First, let’s try to notify the parent component from the child component:

Here is the code:

import { Component, Host, Event, h, EventEmitter } from '@stencil/core';

@Component({
  tag: 'crypto-refresher',
  styleUrl: 'crypto-refresher.css',
})
export class CryptoRefresher {

  @Event() refreshCryptoData: EventEmitter;

  refresh() {
    this.refreshCryptoData.emit(true);
  }

  render() {
    return (
      <Host>
        <button onClick={() => this.refresh()}>Refresh Crypto Data</button>
      </Host>
    );
  }

}	
	

Our refreshCryptoData is decorated with the Event decorator ( don’t forget to import it from @stencil/core ) and then emitted upon clicking on the button.

import { Component, Host, h, Prop, State, Method, Listen } from '@stencil/core';
import { getCryptoData } from '../../utils/utils';
import { CryptoInterface } from './crypto.interface';

@Component({
  tag: 'crypto-view',
  styleUrl: 'crypto-view.css',
  shadow: true
})
export class CryptoView {

  /**
   * Valid API key obtained from cryptocompare.com
   */
  @Prop() apikey: string;

  @State() cryptoData: CryptoInterface;

  cryptoCurrencies = ['BTC', 'ETH', 'XRP'];

  componentDidLoad() {
    this.fetchData();
  }

  fetchData() {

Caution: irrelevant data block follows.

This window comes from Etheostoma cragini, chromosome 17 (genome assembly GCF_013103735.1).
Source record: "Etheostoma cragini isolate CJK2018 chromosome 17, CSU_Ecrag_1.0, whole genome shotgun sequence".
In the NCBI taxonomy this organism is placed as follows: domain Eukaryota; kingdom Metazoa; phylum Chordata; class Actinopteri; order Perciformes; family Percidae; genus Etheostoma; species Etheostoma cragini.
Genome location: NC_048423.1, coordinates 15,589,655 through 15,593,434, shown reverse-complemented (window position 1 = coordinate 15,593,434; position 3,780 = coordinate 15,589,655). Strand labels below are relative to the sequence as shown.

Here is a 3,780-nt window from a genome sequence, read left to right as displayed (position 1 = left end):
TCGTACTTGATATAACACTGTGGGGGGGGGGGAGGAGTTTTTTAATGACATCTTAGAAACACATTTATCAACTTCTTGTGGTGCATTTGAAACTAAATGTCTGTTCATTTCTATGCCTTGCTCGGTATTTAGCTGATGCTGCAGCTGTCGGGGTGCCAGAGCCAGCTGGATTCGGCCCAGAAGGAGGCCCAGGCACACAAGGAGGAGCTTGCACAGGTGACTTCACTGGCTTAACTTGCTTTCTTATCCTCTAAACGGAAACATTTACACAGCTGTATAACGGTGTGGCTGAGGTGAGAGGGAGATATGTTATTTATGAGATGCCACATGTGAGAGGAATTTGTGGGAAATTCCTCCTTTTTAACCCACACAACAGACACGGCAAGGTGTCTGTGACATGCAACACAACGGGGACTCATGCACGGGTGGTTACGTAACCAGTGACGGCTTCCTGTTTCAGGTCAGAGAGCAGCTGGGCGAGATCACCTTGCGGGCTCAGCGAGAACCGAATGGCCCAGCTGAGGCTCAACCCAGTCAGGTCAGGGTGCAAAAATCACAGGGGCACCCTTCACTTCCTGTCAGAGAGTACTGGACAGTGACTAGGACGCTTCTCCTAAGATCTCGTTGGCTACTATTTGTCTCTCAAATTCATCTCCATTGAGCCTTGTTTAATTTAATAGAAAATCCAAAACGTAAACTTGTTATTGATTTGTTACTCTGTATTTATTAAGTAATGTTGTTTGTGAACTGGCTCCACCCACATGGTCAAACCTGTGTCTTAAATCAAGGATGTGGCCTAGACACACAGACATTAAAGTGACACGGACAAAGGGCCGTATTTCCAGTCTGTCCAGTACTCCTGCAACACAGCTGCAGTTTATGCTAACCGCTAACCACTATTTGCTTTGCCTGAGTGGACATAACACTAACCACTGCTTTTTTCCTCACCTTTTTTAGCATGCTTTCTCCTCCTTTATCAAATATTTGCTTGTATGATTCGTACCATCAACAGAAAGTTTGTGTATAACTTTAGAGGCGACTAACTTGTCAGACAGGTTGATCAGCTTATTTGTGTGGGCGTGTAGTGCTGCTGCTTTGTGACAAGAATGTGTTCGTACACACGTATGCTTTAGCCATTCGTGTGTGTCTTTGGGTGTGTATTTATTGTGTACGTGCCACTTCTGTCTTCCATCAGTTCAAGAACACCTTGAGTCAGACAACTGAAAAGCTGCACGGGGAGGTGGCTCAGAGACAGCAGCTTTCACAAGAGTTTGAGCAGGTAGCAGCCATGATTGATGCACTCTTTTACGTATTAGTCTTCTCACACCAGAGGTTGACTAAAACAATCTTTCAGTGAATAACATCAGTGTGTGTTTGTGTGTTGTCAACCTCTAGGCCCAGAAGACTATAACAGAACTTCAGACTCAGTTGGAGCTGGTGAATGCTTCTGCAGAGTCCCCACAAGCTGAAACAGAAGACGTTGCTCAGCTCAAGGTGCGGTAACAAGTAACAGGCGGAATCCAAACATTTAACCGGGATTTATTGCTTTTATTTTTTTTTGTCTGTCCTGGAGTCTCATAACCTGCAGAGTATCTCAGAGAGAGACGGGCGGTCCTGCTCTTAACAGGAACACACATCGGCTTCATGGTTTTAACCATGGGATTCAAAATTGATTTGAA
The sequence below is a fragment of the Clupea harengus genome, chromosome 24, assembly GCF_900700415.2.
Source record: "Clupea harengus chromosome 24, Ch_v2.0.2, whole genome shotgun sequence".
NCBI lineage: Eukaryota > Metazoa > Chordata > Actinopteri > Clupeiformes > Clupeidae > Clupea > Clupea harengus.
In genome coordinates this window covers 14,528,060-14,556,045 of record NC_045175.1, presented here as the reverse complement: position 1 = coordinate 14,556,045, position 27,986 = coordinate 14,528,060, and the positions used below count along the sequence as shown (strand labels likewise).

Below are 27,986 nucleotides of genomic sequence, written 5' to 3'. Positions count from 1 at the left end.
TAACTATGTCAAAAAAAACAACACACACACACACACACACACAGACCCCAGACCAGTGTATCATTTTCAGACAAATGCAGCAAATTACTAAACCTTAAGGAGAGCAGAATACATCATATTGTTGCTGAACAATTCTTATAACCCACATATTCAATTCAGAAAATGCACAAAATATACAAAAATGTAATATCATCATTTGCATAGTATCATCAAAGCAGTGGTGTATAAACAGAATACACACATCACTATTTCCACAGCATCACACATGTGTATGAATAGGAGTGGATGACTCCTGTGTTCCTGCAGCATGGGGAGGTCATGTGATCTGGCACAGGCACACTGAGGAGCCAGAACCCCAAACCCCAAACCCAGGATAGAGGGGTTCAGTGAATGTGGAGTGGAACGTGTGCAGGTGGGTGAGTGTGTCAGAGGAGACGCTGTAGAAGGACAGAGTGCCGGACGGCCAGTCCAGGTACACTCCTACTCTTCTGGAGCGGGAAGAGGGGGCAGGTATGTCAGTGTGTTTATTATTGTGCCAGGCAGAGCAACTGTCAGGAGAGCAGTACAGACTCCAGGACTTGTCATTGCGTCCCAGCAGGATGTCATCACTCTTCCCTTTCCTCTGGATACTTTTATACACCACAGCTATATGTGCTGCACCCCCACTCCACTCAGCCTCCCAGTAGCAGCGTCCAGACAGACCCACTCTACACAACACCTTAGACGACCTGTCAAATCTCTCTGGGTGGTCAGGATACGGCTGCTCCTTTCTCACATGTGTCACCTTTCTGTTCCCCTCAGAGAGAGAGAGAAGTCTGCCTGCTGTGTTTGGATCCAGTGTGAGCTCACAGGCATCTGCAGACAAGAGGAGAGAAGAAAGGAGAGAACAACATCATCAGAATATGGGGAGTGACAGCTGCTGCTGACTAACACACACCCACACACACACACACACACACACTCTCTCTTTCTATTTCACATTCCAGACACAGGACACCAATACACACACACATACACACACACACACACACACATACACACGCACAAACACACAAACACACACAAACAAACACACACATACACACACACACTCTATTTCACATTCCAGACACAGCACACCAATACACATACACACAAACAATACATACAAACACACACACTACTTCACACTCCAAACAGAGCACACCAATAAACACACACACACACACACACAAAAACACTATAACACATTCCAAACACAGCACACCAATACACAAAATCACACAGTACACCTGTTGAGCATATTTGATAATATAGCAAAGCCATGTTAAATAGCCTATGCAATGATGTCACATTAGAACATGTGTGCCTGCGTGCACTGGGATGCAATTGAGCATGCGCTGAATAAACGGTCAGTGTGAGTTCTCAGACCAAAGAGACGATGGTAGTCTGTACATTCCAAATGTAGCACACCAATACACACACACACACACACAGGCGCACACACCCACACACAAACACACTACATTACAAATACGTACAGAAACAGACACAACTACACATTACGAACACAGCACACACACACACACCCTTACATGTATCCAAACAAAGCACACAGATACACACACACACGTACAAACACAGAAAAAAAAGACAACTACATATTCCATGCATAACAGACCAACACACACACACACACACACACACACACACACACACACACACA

getCryptoData(this.apikey).then((data) => {
      this.cryptoData = data;
    });
  }

  @Method()
  async refreshCryptoData() {
    this.fetchData();
  }

  @Listen('refreshCryptoData')
  listen(event) {
    console.log(event)
  }

  render() {
    return (
      <Host>
        <b>Crypto data on date: {new Date().toLocaleDateString()}</b>
        <crypto-table cryptoData={this.cryptoData} cryptoCurrencies={this.cryptoCurrencies} />
        <crypto-refresher onRefreshCryptoData={() => this.fetchData()} />
        <slot></slot>
      </Host>
    );
  }

}	

Notice that we use the shortened version of invoking component , it is the preferred way as we don’t project any data into it.

Let’s catch this event with an attribute on the component first.

In Stencil, we should name the attribute which catches our event with the prefix on. If our event is called, the attribute for catching it is onRefreshCryptoData. In our case, onRefreshCryptoData is an arrow function that will call the fetchData method.

In case we pass some data with the Event, we will have that data in arrow function parameters.

The second way to catch events is with the Listen decorator. It accepts the name of event as a parameter and calls the function bellow after catching it. The Listen decorator is handy when it comes to listening on system events like resize, scroll, etc. It is similar to HostListener in Angular.

Watch (reactivity)

Now, if want to listen on Props changes and call other methods or compute other things upon it, we have to use the Watch decorator.

If we, for example, want to compute the sum of prices in the crytpo table component and present that, we will have to wait for cryptoData to be fetched and passed, then compute the sum.

import { Component, Host, h, Prop, Watch, State } from '@stencil/core';